But at the start, there are several soups: a vegan Szechuan Hot & Sour soup ($8), Shrimp Wonton soup ($8), Lobster & Corn Chowder ($15), and my favorite, the Quail Consomme with Chinese berries and ginseng ($12). Appetizers include an awesome Pork Belly Lettuce Cup ($15) made with the rare Mangalitsa pork in butter lettuce leaves; a savory Prawn, Crab and Asparagus Toast ($14) made with brioche toast with crab mousse; and the many dumplings--Shanghai soup ones ($17), pea leaf and water chestnut ($11), and lots of chicken and pork sui mai. Of course, BBQ Baby Back Ribs ($19) are somewhat unique, with an orange glaze, served with Shanghai sea beans, while my favorite starters were the Clams with XO Sauce ($19), in-shell cherrystone clams with the chef's spicy xo sauce and sausage, with a Kale & Mushroom Salad ($16) which my friends tell me is superb. (I don't come to a Chinese restaurant to eat salad.) Rice and noodle dishe show the Cecile Tang touch: Heirloom rice and grain ($8), with its forbidden rice and grains scented with ginger and green onion, and my favorite...the Jia-Jiang Mien, house-made hand-pulled noodles topped with minced pork, mushrooms, chiles and bean paste...succulent goodness. Skip the steamed sticky rice ($14), too sweet and sticky, but there's a unique Pineapple Rice ($16) out of Hong Kong, pineapple rice tossed in the wok with shrimp and chicken, then baked in a hollowed pineapple! Fish is foremost here, with two smashing dishes: Chilean Sea Bass ($31), the fish filet steamed with ginger and scallions, very aromatic, while my favorite is the Braised Black Cod ($29), the fatty fish so good, although I could do without the fava beans. I tasted the Chrysanthemum Chicken ($19) with its mushrooms and Parma prosciutto, just okay, but loved the Scallops ($28), a spicy dish with toasted black bean sauce and chiles in a garlic sauce. Peking Prawns ($22) are on a bed of chive blossoms. The Peking Duck ($72), rather expensive but awesome with its lacquered skin, served with those por bien crepes. I would be careful about the expensive steak dish, a few chunks of authentic Japanese Wagyu beef, but I must admit that it was the best meaty beefy flavor I have ever experienced. Instead, think abut the Filet Mignon ($26)--the beef sautéed with a black pepper sauce, Thai and opal basil, topped with crispy shiso leaves. My love of lamb resulted in a request for the Mongolian Lamb ($26), this Northern Chinese dish is served with spicy rice cakes in which you stuff the lamb mixture. As my guest Jerry Friedman commented, it was not what we expected, but interesting.
My favorite starter was the Jia-jiang-mian noodles topped with spicy minced pork.
Charred Haricot Vert with Chinese Flavors was astonishing.
One evening, we ordered the Scorched Pepper Tangerine Beef ($24), a startling dish of filet wokked with scorched Chinese hot peppers and dried tangerine skin... my date Alison Miller said it was her favorite dish. Lots of vegetable sides...but always head first for the Baby Eggplants ($13), made with a chef's spicy pickled sauce and chopped coriander leaves. I love Chinese veggies, so the Vegetable Medley in a Melon Cup ($16) was a hot choice - wok-tossed veggies in a light ginger sauce and served in a steamed hollow mu gua melon. Amazing haricot vert ($13), French green beans wok-charred and served with ground pork and dried shrimp, with garlic ragu..a wonder, and a must-to- order. The helpful asst. g.m. Alan Young told me that the desserts are from the master pastry chef next door at RivaBella, so they were excellent...my favorites, the Chi-Lin Napoleon ($13) and the Chocolate Cake ($12).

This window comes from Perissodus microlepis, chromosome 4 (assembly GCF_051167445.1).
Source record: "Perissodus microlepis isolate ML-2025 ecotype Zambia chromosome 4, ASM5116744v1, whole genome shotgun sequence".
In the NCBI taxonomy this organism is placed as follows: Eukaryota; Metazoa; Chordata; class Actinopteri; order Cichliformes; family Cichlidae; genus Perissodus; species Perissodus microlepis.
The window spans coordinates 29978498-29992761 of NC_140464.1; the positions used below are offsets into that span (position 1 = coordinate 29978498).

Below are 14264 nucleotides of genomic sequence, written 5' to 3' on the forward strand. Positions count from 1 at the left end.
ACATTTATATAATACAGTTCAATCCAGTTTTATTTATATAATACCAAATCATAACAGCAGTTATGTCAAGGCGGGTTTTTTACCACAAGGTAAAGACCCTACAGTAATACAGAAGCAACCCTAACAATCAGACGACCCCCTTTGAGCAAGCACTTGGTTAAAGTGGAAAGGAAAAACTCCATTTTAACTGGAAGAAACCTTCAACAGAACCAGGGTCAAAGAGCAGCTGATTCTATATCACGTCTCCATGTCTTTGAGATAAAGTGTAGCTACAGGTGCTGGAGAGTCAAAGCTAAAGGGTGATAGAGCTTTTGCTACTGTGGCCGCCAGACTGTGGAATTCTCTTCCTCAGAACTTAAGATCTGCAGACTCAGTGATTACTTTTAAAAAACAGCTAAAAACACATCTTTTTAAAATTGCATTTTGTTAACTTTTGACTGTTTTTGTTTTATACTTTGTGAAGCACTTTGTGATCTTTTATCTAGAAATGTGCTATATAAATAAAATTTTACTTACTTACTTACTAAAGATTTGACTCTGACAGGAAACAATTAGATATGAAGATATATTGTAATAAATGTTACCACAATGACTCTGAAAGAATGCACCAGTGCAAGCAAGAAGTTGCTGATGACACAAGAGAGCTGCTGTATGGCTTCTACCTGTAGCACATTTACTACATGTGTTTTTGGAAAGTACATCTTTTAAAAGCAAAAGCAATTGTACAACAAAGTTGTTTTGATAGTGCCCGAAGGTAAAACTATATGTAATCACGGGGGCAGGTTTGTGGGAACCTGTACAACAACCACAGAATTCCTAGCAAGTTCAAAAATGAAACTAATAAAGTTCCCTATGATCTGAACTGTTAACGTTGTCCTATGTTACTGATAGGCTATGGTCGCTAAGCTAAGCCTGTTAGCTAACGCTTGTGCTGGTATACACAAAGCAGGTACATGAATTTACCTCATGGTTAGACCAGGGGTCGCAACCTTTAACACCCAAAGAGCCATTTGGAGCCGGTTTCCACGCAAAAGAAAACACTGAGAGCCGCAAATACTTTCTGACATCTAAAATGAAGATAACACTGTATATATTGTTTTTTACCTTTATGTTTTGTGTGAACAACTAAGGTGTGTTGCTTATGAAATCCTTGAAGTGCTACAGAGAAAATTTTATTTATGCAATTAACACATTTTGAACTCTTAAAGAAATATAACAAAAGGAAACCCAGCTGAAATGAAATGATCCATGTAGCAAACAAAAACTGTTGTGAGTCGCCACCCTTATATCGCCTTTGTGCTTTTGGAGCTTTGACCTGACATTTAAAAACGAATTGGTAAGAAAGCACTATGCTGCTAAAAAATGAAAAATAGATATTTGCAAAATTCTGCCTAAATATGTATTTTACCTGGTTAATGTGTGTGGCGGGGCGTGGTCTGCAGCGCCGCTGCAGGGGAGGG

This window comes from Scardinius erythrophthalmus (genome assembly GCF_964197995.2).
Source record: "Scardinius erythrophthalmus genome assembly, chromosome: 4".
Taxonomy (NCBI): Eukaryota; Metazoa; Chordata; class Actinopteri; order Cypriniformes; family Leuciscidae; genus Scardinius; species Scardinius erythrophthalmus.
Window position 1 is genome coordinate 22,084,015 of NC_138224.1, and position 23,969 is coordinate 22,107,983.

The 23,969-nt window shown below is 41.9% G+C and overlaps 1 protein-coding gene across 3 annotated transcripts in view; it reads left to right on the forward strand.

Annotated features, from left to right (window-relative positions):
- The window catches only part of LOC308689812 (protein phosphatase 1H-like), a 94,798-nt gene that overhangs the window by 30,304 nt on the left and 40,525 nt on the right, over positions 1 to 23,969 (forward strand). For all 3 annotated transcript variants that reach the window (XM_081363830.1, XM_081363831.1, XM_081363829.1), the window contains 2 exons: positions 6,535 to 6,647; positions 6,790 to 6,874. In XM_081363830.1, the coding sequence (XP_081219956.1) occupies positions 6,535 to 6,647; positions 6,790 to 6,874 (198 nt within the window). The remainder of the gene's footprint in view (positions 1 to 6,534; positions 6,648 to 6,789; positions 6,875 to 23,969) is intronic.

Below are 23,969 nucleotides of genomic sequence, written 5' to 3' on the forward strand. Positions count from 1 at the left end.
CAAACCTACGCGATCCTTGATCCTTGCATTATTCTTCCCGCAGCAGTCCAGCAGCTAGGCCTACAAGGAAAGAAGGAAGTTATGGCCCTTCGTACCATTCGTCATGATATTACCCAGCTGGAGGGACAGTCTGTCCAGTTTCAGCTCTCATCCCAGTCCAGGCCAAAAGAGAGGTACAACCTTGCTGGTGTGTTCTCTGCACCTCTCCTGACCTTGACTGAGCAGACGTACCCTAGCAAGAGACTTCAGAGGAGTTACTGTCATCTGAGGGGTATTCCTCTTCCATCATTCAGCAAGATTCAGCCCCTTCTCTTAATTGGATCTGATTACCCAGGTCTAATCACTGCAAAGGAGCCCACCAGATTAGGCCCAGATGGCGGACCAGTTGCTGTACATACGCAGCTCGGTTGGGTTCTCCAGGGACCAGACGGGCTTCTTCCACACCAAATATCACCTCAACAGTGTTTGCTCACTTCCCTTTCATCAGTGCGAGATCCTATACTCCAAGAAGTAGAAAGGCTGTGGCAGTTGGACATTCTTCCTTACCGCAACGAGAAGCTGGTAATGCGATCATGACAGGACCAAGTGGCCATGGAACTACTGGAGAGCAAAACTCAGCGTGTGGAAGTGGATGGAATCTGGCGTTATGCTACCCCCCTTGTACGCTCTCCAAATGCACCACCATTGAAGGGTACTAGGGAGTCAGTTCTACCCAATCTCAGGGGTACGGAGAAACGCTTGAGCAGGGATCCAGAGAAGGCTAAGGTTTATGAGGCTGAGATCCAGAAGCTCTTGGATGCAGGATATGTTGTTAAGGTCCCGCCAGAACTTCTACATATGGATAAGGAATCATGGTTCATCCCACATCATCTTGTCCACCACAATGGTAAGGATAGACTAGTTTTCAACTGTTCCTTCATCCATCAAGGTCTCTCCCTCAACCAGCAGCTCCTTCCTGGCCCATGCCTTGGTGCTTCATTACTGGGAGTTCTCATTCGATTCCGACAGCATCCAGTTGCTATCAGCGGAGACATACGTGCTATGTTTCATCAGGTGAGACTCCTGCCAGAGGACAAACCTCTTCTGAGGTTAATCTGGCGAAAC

End your meal with the Chi-Lin Napoleon.
I have to comment on the innovative cocktail list with its distinctive Asian notes. Think of this, a Hot & Sour Martini, created with tequila, yellow Chartreuse, lemon, a hint of serrano chile and dried Chines plum. My favorite was the Kowloon Cooler ($14) with its jasmine liquor, rum, shiso, fresh lime and topped with Prosecco. Cecile has always been particular about the wines served with her food, so the list is extensive and interesting.
I really, really like this sophisticated, elegant Chinese eatery...it is a sparkling larger, fancier copy of the Joss we all have cherished over the years. My only concern is that it is so 'special', so dark and stunningly beautiful, that you may be hesitant to drop in here a few times a week for a quick Chinese fix. For that casual bite, I will still go at unexpected hours to the scruffy Hop Woo (and take home a hanging roast duck) ...but I do suspect that Chi-Lin will draw much of the Mr. Chow celebrity crowd...the food is even better, equally expensive, and the lighting is dimmer, more flattering. This is Chinese grub for the grown-up, affluent eater which we all aspire to be.